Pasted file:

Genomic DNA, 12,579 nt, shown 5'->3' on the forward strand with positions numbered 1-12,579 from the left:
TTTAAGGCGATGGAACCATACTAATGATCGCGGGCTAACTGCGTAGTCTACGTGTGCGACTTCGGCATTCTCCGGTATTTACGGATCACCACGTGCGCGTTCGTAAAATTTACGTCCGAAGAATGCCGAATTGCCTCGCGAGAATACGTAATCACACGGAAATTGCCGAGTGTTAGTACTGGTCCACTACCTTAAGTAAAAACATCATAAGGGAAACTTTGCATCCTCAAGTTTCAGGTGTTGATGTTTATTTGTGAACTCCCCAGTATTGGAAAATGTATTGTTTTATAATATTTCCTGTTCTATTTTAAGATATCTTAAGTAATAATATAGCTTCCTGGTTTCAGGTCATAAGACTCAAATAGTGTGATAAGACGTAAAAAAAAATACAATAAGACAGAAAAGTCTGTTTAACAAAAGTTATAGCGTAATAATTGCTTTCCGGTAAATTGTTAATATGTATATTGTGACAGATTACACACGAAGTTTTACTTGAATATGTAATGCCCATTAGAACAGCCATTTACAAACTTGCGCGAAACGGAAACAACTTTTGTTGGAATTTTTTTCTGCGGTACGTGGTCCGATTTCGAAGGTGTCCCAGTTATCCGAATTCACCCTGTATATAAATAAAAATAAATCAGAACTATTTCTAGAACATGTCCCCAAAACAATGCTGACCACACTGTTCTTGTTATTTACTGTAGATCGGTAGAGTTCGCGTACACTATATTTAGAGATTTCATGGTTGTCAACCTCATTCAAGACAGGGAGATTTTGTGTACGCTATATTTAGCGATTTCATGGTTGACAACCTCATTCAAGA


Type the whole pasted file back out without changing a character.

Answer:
Genomic DNA, 12,579 nt, shown 5'->3' on the forward strand with positions numbered 1-12,579 from the left:
TTTAAGGCGATGGAACCATACTAATGATCGCGGGCTAACTGCGTAGTCTACGTGTGCGACTTCGGCATTCTCCGGTATTTACGGATCACCACGTGCGCGTTCGTAAAATTTACGTCCGAAGAATGCCGAATTGCCTCGCGAGAATACGTAATCACACGGAAATTGCCGAGTGTTAGTACTGGTCCACTACCTTAAGTAAAAACATCATAAGGGAAACTTTGCATCCTCAAGTTTCAGGTGTTGATGTTTATTTGTGAACTCCCCAGTATTGGAAAATGTATTGTTTTATAATATTTCCTGTTCTATTTTAAGATATCTTAAGTAATAATATAGCTTCCTGGTTTCAGGTCATAAGACTCAAATAGTGTGATAAGACGTAAAAAAAAATACAATAAGACAGAAAAGTCTGTTTAACAAAAGTTATAGCGTAATAATTGCTTTCCGGTAAATTGTTAATATGTATATTGTGACAGATTACACACGAAGTTTTACTTGAATATGTAATGCCCATTAGAACAGCCATTTACAAACTTGCGCGAAACGGAAACAACTTTTGTTGGAATTTTTTTCTGCGGTACGTGGTCCGATTTCGAAGGTGTCCCAGTTATCCGAATTCACCCTGTATATAAATAAAAATAAATCAGAACTATTTCTAGAACATGTCCCCAAAACAATGCTGACCACACTGTTCTTGTTATTTACTGTAGATCGGTAGAGTTCGCGTACACTATATTTAGAGATTTCATGGTTGTCAACCTCATTCAAGACAGGGAGATTTTGTGTACGCTATATTTAGCGATTTCATGGTTGACAACCTCATTCAAGA